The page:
LOUISVILLE, Ky. (AP) — Brooklyn Strong needed a few horses to drop out to make the Kentucky Derby and now needs to make it to Churchill Downs at the latest possible minute.

The defection of trainer Brad Cox’s Caddo River on Sunday opened the door for Daniel Velasquez’s Brooklyn Strong to be the 20th and final horse in the field for the Run for the Roses. The New York-bred named after one of New York City’s five boroughs worked out at Parx outside Philadelphia on Monday and will be vanned overnight to Louisville to get settled in for his biggest race.

“It’s absolutely insane,” Velasquez said about the quick turnaround. “I can’t put it into words. ‘Chaos’ is the only thing I can think of because it’s just been that chaotic the last 24 to 48 hours.”

Brooklyn Strong was 23rd on the Kentucky Derby leaderboard a week ago, which normally would lead Velasquez and owner Mark Schwartz to give up on the chances of making it and look toward the Preakness or Belmont. An unusual amount of dropouts paved the way for Brooklyn Strong to make it after a disappointing fifth-place finish in the Wood Memorial on April 3.

“I almost stopped paying attention last week because I was just over it,” said Velasquez, who got a feeling this was coming when he only needed two more horses to exit to make it. “I told Mark: ‘Somebody’s going to be out. From the way they’re dropping out, we’re going to get in.’”

It’s still a surprise for a horse who has run only twice since November. Brooklyn Strong’s 10 qualifying points from winning the Remsen Stakes at Aqueduct in December are the fewest by any horse to make the Derby since Giant Finish in 2013, the year the points system was introduced.


“I’m going there now with no pressure,” Velasquez said in a phone interview from Parx in Bensalem, Pennsylvania. “Now I have zero pressure because I don’t think anybody expects me to do anything anyways, so I’m just going to enjoy it.”

Schwartz, who booked jockey Umberto Rispoli to ride and is trying to get friends and family tickets and accommodations for the weekend, pointed out that Brooklyn Strong beat Derby rival Known Agenda in the Remsen and is confident going into Saturday.

“He’s not a long shot in my mind,” said Schwartz, who didn’t know how much respect oddsmakers would give his horse. “If he’s ready like he was in the Remsen, if he runs like he did in the Remsen, I have no problems. He’ll be there. That’s how I feel. I think the horse is tremendous.”

The story around the horse is just as insane. Schwartz got into racing through a buddy he used to play hockey with, and Velasquez is still recovering from a serious accident a month ago.

Velasquez’s liver was lacerated and a labrum in one of his shoulders torn when a racehorse rear-ended his pony as he was leading another horse onto the track. He may still need shoulder surgery, but said that won’t keep him from getting Brooklyn Strong ready for the Kentucky Derby.

“I’m a little stubborn,” he said. “I shouldn’t even be saddling this horse, but I’m going to do it.”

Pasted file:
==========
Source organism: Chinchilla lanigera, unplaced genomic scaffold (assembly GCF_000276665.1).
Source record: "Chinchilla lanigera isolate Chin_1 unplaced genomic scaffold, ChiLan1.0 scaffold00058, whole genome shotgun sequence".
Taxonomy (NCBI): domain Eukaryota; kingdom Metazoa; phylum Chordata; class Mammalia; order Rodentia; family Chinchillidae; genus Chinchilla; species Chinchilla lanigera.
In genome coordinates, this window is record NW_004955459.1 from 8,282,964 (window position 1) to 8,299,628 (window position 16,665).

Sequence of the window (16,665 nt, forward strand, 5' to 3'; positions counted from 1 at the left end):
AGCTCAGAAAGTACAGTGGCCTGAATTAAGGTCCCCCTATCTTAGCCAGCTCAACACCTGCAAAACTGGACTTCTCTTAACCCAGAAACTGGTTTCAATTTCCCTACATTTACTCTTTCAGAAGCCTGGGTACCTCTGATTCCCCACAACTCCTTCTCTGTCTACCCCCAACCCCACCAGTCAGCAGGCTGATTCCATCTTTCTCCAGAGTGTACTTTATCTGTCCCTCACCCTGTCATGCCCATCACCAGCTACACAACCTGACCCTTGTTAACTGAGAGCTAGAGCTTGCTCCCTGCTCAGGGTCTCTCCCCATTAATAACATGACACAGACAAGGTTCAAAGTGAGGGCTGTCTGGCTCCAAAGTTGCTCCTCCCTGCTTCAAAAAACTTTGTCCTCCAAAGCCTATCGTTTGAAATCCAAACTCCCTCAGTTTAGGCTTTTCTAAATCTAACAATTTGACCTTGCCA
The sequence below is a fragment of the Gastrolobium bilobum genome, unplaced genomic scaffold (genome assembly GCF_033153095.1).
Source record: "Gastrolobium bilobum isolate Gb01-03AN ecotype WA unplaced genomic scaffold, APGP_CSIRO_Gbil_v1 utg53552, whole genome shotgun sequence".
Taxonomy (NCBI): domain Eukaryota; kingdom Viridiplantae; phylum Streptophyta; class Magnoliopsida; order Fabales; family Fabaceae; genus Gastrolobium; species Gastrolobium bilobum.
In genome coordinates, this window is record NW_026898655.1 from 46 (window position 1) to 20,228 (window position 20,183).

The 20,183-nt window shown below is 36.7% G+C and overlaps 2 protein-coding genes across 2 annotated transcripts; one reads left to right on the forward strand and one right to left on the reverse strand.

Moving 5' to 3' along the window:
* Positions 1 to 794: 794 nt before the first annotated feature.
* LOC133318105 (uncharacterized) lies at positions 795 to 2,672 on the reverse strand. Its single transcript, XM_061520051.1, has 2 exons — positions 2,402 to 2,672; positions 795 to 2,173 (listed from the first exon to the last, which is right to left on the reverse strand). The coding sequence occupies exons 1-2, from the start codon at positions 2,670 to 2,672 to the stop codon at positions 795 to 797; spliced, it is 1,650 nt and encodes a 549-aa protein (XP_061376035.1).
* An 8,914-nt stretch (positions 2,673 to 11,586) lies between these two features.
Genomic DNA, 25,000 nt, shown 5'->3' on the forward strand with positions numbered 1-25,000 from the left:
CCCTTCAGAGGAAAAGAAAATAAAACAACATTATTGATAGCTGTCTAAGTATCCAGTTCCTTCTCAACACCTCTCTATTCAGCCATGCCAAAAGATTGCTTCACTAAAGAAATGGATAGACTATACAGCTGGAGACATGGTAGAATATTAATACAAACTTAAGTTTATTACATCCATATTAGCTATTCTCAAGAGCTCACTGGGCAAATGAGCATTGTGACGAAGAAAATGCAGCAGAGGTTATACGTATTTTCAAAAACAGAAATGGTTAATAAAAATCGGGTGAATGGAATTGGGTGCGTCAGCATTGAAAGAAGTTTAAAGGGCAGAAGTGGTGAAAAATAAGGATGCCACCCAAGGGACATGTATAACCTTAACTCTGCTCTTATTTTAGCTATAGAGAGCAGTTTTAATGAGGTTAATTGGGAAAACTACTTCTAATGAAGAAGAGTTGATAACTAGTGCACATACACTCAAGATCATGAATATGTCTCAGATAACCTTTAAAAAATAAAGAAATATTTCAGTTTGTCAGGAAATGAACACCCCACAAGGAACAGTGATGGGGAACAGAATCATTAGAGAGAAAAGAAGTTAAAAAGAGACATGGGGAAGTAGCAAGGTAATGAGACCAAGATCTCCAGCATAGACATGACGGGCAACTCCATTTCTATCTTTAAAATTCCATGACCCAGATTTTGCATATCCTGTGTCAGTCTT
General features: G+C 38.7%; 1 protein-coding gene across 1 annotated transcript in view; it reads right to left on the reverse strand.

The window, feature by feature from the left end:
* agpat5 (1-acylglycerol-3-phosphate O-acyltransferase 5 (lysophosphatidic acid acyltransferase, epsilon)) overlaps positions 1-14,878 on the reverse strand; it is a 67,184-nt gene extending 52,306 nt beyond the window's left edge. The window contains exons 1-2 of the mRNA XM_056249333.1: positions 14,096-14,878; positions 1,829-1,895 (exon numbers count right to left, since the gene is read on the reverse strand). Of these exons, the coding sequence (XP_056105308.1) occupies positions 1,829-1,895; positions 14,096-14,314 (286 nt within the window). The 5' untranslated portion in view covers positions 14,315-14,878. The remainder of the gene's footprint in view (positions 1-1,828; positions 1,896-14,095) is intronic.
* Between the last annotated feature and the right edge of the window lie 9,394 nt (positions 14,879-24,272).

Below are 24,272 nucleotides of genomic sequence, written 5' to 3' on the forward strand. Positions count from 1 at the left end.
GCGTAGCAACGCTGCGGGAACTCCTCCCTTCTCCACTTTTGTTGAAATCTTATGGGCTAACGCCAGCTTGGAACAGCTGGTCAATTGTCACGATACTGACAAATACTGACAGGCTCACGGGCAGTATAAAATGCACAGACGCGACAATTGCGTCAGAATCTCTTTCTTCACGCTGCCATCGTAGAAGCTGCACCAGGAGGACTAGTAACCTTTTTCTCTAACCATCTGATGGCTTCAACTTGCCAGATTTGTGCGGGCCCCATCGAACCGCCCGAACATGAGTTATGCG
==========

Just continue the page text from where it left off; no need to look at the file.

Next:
Political correspondent Steve Kornacki, who has gained increasing fame since the presidential election, is taking his talents to the Kentucky Derby next. Kornacki will offer some insights on betting trends and analyze the top Derby contenders.

This isn’t Kornacki’s first foray into sports: He broke down the NFL playoff picture on NBC’s “Football Night in America” late last season. Kornacki will try to replicate one of his earliest horse racing memories, when he picked five consecutive harness winners at Scarborough Downs in Maine as a kid.


Kentucky Gov. Andy Beshear on Monday signed a proclamation honoring African-American contributions to racing. Beshear named the final week of April “Ed Brown Society Week” in the state after the 19th century Black trainer.

“I can’t imagine a better way to start Derby week then ensuring derby is truly available for everyone, and that we address and confront our past as it relates both to this and other industries,” Beshear said.

Owners Greg Harbut and Ray Daniels, who saddled Neckar Island in the 2020 Derby, were set to be on hand for the proclamation. They’re founders of the Ed Brown Society, which seeks to create a pipeline for Black executives and sprout a generation of new fans to diversify the sport.


Midnight Bourbon closed the likely final Derby major workout among the 20 hopefuls strongly, clocking 1:02.40 over five furlongs Monday over a fast track at Churchill Downs.


His workout with exercise rider Wilson Fabian included splits of 24.40 and 49.60 and he galloped out six furlongs in 1:16.20 as the colt looked to improve from finishing second to Hot Rod Charlie at the Louisiana Derby in March.

“I’m very happy with how he went,” trainer Steve Asmussen said. “We got exactly what we wanted and he continues to do very well.”

Asmussen’s other colt, Super Stock, jogged a mile on Monday, two days after clocking 1:01.20 over five furlongs in Saturday’s final Derby work.


Tori Kelly will sing the national anthem at the Kentucky Derby.

The Grammy-winning singer-songwriter’s performance will be shown live on NBC Saturday.

Kelly joins such past performers as Mary J. Blige, Harry Connick Jr., Lady A and Josh Groban.


She recently collaborated with Justin Bieber and released a Christmas album last year.


AP Sports Writer Stephen Whyno in Washington and AP reporter Piper Hudspeth Blackburn contributed to this report.


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